4. brent says:

      wats the bill number?

      [Paul Armentano responds: there is no bill number; this is an amendment. You can support it here: http://salsa3.salsalabs.com/o/51046/p/dia/action3/common/public/?action_KEY=17223.%5D

    5. Galileo Galilei says:

      This is a major step forward.

    6. Raven says:

      Complete descheduling at the federal level is the only real answer to this whole mess. Anything else is just kicking the can with all of these budgetary measures.

    7. Latchkeykid says:

      “it appears unlikely at this time that leadership will move forward with either bill”
      Man this literally brought the excitement of the cannabis movement in this article to a stand still as all articles presenting the possibility of positive progress in the movement always seem to end with the prospects of legislation doomed to fail? Why is this so? And when do we “the American people” begin stand up and lift up our voices to those who have continued to oppose the common sense notion of freeing up a plant that not only has huge medicinal potential across the board with differing ailments but most importantly and always over looked by those in favor of keeping the plant, yes plant I repeat out of the hands of the people across the world has never ever caused one fatality to any human adult or child.

      Why do we continue to talk about and let our elected government officials who have been completely blinded by unjust law and psychological confusion continue to debate with us about scheduling? What a disgrace and shame when grown men and woman refuse to look at over half the states in our country having laws related to cannabis for medicinal usage but stand and testify that it has no medicinal value, not due to the truth of the matter but to commitments of so called duty. If your duty is supportive of unjust laws perpetuated on your own countrymen, where do you draw the line? This question if for our political leaders who have to deal with these important issues.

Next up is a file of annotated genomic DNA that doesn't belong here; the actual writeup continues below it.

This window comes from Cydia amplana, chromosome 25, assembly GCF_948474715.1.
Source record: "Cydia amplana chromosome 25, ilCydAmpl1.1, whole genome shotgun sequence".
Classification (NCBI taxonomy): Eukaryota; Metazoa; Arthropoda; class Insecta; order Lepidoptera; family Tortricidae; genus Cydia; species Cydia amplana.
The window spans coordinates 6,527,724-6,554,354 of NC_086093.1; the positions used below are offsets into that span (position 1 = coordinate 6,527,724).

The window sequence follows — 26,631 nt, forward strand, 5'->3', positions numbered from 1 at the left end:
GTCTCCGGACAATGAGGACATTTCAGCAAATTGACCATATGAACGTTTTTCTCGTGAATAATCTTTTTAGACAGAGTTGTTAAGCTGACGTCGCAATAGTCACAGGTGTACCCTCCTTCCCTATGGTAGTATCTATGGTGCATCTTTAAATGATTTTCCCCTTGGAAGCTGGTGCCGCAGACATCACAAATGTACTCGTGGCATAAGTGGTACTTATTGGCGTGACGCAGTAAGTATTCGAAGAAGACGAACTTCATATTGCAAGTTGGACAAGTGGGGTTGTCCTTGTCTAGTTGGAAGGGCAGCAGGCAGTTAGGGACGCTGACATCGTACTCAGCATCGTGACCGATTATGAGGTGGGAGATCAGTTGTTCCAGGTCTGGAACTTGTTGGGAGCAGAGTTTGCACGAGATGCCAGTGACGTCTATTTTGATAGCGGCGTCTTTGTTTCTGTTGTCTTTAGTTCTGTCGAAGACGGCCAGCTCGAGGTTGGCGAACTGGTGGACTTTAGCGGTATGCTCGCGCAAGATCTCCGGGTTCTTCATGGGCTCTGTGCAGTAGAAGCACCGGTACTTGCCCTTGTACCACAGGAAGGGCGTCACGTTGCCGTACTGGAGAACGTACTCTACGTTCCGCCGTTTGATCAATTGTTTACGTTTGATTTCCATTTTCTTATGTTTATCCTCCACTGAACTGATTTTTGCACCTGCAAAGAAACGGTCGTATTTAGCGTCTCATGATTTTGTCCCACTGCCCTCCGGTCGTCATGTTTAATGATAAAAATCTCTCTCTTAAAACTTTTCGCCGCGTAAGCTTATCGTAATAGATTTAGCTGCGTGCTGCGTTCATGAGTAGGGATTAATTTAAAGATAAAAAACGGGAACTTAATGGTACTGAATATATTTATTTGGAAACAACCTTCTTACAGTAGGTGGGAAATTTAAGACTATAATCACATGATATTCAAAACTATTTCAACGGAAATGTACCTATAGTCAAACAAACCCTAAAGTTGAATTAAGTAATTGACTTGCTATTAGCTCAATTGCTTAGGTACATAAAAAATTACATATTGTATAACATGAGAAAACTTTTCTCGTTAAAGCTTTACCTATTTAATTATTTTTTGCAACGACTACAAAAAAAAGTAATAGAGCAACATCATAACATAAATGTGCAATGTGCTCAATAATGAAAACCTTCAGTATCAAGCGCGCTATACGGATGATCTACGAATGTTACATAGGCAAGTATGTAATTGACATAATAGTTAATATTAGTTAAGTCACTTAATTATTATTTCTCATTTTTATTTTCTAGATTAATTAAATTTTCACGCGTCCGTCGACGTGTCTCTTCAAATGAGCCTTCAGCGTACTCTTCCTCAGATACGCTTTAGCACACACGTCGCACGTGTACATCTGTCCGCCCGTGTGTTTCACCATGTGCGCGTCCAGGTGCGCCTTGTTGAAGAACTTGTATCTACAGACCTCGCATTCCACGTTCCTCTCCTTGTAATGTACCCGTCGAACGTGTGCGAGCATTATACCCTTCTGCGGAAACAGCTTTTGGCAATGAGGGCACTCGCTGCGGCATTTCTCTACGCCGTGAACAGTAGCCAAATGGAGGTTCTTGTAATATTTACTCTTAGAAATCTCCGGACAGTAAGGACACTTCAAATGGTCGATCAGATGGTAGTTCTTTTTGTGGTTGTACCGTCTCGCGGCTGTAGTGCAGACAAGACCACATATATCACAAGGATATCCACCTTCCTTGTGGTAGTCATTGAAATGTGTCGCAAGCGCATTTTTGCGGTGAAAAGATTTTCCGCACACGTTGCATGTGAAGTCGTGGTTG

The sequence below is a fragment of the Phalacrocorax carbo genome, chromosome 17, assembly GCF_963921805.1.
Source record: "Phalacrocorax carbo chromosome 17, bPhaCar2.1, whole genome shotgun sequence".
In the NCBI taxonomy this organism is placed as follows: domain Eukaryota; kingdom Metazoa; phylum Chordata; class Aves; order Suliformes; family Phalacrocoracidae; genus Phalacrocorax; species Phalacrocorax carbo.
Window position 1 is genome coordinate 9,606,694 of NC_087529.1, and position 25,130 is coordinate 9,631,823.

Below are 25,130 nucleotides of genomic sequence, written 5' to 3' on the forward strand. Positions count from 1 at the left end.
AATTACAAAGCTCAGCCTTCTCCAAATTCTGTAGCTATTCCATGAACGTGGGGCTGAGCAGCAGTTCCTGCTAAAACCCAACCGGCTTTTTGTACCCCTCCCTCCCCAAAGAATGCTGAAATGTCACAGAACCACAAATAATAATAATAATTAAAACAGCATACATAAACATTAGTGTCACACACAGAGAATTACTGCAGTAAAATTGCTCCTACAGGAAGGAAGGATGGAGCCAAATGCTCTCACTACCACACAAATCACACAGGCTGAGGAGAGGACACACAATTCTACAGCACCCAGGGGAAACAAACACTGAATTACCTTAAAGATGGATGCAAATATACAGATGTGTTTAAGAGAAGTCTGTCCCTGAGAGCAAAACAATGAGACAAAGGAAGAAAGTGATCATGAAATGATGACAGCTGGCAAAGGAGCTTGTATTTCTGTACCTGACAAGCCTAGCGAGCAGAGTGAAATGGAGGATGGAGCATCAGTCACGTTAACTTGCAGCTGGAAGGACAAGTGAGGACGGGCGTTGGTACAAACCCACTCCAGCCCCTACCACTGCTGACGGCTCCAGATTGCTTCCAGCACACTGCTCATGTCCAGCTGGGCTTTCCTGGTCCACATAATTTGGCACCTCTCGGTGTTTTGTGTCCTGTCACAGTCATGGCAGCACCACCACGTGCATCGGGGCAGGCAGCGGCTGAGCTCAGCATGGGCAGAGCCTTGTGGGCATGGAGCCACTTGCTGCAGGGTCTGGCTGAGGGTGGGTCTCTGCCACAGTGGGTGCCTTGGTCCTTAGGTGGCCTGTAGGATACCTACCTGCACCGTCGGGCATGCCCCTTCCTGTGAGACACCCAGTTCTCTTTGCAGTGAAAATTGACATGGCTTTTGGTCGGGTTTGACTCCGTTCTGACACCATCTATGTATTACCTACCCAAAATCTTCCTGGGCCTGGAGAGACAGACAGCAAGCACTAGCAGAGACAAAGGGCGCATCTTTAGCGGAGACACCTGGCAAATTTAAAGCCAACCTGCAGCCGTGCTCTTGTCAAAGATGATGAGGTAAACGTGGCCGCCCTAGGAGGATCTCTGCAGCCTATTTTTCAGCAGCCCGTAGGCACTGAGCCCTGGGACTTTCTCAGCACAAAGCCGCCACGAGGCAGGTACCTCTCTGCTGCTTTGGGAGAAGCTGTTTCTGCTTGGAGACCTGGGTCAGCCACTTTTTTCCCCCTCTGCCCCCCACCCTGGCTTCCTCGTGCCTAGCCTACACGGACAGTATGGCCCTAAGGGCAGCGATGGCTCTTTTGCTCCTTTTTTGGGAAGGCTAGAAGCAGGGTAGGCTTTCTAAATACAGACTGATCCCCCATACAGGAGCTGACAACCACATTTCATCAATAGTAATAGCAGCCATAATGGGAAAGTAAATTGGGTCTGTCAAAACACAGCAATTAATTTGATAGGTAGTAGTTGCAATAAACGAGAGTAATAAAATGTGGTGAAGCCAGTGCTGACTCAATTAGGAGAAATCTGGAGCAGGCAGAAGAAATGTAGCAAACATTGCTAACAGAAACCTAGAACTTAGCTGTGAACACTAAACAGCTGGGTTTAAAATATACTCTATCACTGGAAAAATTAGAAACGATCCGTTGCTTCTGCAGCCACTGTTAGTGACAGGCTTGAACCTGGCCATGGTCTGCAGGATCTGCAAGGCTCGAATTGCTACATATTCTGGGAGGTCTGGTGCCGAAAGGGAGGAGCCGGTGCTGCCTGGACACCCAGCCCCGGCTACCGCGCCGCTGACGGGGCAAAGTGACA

What medicinal factor do cigarettes carry? Are cigarette addictive? You’ve got to be kidding me. This is the 21st century. If there was a time when we the people could propel legislation forward by using the wonderful tools of social media at our disposal, now would be the time to turn things up. Norml and every other ground roots company and organizations should immediately come together and flood our legislators with calls, emails, and chatter on social media sites.until they can no longer shut down this most important conversation. hello can any one out there hear me?

    8. bobwv says:

      Ain’t 1968 anymore is it. ha ha

    9. Matthew says:

      I think that simply repealling the federal definition of “marihuana” would be a direct silver bullet against the whole mess. Technically, no such thing as “marihuana” after that. Just one of Smaug’s missing underbelly scales…

    10. YearofAction says:

      The banking issues, the medical issues, the incarceration issues, the spelling issues, and the constitutionality issues can all be addressed with one simple definition of marijuana at the federal level:

      16. The term “marijuana” means all parts of the smoke produced by the combustion of the plant Cannabis sativa L.

      Give them some credit for tiptoeing up to the line, but their workarounds are insufficient. Let your Congress-persons know that.